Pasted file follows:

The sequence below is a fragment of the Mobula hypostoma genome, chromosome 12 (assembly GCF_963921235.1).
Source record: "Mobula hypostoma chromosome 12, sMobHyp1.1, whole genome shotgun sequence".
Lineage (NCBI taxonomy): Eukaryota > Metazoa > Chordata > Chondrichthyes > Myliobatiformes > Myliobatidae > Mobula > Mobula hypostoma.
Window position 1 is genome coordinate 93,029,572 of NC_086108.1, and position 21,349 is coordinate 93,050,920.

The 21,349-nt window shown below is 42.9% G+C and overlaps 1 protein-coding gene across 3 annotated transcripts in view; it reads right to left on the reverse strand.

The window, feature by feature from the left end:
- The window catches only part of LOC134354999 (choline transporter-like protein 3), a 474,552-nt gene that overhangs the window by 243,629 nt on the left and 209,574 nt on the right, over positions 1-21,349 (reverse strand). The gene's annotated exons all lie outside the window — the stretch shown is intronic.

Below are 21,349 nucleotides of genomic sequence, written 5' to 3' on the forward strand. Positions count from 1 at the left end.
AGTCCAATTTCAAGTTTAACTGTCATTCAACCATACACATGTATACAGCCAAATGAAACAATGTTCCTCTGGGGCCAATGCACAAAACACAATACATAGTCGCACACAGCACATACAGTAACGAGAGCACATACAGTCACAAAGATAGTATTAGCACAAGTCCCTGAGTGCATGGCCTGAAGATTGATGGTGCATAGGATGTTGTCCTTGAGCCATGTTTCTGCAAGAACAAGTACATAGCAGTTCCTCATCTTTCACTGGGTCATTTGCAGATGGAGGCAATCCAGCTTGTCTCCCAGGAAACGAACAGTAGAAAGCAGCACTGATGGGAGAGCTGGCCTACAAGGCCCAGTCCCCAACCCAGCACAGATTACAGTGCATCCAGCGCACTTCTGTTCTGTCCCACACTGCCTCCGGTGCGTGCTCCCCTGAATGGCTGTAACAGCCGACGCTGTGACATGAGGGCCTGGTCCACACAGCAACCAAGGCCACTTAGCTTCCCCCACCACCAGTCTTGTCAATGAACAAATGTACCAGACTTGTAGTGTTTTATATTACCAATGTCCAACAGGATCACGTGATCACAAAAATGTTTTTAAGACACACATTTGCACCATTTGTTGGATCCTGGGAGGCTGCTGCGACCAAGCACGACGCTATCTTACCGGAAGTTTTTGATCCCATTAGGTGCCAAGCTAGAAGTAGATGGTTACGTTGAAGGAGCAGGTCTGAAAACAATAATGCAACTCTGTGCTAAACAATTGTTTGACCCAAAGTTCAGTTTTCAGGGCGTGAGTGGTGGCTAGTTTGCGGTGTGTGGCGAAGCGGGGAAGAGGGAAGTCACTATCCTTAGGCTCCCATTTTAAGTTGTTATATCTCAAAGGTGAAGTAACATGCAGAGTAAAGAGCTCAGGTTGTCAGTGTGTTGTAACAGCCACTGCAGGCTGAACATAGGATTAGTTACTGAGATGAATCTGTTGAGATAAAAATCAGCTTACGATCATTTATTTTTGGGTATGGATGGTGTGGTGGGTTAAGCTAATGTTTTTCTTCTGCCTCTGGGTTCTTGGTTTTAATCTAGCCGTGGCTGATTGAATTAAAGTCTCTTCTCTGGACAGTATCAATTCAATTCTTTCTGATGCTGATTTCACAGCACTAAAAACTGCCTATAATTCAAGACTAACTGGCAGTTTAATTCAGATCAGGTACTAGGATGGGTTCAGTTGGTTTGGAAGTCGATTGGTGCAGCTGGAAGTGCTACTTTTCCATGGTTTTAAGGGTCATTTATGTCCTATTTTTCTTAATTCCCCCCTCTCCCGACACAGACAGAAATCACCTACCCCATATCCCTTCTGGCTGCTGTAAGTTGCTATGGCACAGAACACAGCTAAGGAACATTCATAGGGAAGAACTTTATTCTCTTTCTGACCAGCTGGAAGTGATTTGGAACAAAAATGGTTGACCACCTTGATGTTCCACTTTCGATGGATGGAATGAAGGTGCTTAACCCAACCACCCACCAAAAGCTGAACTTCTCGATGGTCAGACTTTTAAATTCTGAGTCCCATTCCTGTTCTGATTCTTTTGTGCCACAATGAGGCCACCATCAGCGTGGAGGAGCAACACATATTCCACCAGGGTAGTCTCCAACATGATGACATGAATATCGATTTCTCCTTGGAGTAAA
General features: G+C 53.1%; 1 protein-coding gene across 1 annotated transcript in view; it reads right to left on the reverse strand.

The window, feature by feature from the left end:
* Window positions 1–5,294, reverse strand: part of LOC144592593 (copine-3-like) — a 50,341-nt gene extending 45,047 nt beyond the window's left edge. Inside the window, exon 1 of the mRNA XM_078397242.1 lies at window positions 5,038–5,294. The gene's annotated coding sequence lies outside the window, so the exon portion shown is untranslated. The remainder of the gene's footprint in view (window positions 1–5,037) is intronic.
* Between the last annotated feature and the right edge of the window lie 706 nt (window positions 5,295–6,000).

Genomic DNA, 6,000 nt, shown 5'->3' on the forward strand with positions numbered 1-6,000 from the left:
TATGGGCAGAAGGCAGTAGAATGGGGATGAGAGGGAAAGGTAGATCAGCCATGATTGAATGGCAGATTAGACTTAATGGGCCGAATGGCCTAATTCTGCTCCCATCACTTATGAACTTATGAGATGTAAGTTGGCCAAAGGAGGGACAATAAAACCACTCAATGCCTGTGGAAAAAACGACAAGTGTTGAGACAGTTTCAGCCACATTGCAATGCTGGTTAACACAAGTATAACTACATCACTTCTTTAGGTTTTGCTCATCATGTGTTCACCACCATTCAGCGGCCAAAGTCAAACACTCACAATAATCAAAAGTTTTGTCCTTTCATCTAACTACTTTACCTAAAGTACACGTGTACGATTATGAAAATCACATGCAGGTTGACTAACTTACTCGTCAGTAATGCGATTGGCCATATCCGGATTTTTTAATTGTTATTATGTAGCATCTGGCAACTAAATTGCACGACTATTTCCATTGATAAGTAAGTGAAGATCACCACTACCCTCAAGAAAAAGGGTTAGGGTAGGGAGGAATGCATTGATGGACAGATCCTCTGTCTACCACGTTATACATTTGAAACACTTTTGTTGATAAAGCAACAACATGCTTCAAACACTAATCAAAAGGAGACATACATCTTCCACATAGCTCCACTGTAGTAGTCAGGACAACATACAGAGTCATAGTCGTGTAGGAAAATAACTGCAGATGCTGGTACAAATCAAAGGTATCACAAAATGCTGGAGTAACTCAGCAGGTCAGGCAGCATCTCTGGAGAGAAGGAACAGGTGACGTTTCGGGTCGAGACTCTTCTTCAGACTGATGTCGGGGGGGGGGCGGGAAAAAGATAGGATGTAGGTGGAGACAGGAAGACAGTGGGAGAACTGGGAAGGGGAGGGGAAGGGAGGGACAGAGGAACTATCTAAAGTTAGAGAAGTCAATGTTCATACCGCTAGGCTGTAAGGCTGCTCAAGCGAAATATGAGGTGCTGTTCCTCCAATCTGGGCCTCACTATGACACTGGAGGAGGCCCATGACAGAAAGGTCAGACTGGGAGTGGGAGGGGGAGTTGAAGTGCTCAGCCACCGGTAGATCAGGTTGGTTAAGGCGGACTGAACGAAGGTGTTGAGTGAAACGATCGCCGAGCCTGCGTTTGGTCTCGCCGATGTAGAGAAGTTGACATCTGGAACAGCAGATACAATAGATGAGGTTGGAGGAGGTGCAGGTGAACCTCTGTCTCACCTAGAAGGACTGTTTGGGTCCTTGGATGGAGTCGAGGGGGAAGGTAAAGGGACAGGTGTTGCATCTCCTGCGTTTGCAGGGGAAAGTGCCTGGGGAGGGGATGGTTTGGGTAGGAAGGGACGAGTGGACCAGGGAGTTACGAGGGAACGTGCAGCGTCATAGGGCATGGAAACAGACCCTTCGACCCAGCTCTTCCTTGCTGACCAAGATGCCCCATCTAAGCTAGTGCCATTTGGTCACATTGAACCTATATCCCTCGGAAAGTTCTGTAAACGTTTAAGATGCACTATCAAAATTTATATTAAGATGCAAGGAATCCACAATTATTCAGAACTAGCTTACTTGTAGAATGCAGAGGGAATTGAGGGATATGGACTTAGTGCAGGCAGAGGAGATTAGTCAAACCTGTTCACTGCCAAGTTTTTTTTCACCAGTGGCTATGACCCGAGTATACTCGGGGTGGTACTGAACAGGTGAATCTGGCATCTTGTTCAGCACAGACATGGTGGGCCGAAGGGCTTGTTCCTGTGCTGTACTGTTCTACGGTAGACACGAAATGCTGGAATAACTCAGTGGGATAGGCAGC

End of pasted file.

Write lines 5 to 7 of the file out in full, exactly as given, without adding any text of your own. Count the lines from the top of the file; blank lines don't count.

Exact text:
The 21,349-nt window shown below is 42.9% G+C and overlaps 1 protein-coding gene across 3 annotated transcripts in view; it reads right to left on the reverse strand.

The window, feature by feature from the left end:
- The window catches only part of LOC134354999 (choline transporter-like protein 3), a 474,552-nt gene that overhangs the window by 243,629 nt on the left and 209,574 nt on the right, over positions 1-21,349 (reverse strand). The gene's annotated exons all lie outside the window — the stretch shown is intronic.